Diabetic foot infection

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Diabetic foot infection
Gas gangrene due to diabetes
SymptomsPus from a wound, redness, swelling, pain, warmth[1]
ComplicationsInfection of the bone, tissue death, sepsis, amputation[2]
CausesDiabetic foot ulcer[2]
Diagnostic methodBased on symptoms[1]
Differential diagnosisPhlegmasia cerulea dolens, ischemic limb[2]
PreventionAppropriate shoes[2]
TreatmentWound care, antibiotics, hyperbaric oxygen therapy[2]

Diabetic foot infection is any infection of the foot in a diabetic.[2] Symptoms may include pus from a wound, redness, swelling, pain, or warmth.[1] Foot ulcers; however, may occur without being infected.[1] Complications can include infection of the bone, tissue death, amputation, or sepsis.[2]

They most often form following a diabetic foot ulcer.[2][1] Bacteria that are commonly involved include staphylococcus, streptococci, pseudomonas, and gram-negative bacteria.[2] The underlying mechanism often involves poor blood flow and peripheral neuropathy.[2] Diagnosis is based on symptoms and maybe supported by deep tissue culture.[2][1]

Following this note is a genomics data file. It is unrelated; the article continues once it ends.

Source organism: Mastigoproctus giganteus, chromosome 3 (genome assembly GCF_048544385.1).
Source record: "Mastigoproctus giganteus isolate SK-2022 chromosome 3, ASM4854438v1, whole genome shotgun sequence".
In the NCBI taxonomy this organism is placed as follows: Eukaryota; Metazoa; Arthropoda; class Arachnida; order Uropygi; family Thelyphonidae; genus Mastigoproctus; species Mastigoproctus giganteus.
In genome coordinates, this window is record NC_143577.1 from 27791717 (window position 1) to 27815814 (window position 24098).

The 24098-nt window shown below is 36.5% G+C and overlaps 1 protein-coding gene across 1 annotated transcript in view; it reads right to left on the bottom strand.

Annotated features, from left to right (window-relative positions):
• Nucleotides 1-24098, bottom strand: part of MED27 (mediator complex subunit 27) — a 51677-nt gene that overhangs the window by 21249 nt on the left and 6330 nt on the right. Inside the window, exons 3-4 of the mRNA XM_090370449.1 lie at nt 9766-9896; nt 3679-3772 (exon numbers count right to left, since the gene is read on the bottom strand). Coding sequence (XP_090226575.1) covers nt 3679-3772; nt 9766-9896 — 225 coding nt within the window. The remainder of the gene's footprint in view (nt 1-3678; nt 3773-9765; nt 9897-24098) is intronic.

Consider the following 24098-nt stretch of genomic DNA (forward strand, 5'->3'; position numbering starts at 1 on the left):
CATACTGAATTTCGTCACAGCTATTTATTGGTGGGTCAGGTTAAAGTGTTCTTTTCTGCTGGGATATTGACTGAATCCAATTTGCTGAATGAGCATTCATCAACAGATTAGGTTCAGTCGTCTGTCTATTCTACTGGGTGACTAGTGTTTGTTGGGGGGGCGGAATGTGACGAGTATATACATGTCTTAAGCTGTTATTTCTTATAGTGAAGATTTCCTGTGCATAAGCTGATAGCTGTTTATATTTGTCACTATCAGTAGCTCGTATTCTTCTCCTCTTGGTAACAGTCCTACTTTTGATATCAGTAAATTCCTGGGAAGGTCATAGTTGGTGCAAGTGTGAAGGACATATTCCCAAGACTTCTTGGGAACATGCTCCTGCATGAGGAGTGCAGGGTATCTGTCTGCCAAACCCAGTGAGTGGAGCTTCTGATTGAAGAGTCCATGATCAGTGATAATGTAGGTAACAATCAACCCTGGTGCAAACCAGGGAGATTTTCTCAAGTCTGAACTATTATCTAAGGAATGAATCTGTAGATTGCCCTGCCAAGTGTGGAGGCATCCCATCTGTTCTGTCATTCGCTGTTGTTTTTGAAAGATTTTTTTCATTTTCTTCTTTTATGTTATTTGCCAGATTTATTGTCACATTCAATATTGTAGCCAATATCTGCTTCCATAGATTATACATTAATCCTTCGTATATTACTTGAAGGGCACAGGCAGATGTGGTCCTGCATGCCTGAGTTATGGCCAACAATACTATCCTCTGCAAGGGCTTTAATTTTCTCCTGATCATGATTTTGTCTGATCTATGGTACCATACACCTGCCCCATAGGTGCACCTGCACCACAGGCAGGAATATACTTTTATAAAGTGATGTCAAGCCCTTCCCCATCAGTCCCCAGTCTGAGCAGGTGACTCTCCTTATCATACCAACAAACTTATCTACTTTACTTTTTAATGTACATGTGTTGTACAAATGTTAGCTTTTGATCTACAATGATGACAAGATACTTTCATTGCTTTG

Prevention includes wearing appropriate shoes.[2] Treatment involves proper wound care and antibiotics.[2] The duration of antibiotics is often two to four weeks.[2] Hyperbaric oxygen therapy may also help.[2] They are common and occur equally frequently in males and females.[2] Older people are more commonly affected.[2]



For minor soft tissue infections cephalexin, clindamycin, or dicloxacillin by mouth may be used.[3] This is done for 1 to 4 weeks.[3]

For severe disease ciprofloxacin with clindamycin or piperacillin/tazobactam may be used.[3] This is done for 6 to 12 weeks.[3]


  1. 1.0 1.1 1.2 1.3 1.4 1.5 Lipsky, Benjamin A.; Berendt, Anthony R.; Deery, H. Gunner; Embil, John M.; Joseph, Warren S.; Karchmer, Adolf W.; LeFrock, Jack L.; Lew, Daniel P.; Mader, Jon T.; Norden, Carl; Tan, James S. (1 October 2004). "Diagnosis and Treatment of Diabetic Foot Infections". Clinical Infectious Diseases. 39 (7): 885–910. doi:10.1086/424846.
  2. 2.00 2.01 2.02 2.03 2.04 2.05 2.06 2.07 2.08 2.09 2.10 2.11 2.12 2.13 2.14 2.15 2.16 2.17 Murphy-Lavoie, HM; Ramsey, A; Nguyen, M; Singh, S (January 2020). "Diabetic Foot Infections". PMID 28722943. {{cite journal}}: Cite journal requires |journal= (help)
  3. 3.0 3.1 3.2 3.3 Bader, MS (1 July 2008). "Diabetic foot infection". American family physician. 78 (1): 71–9. PMID 18649613.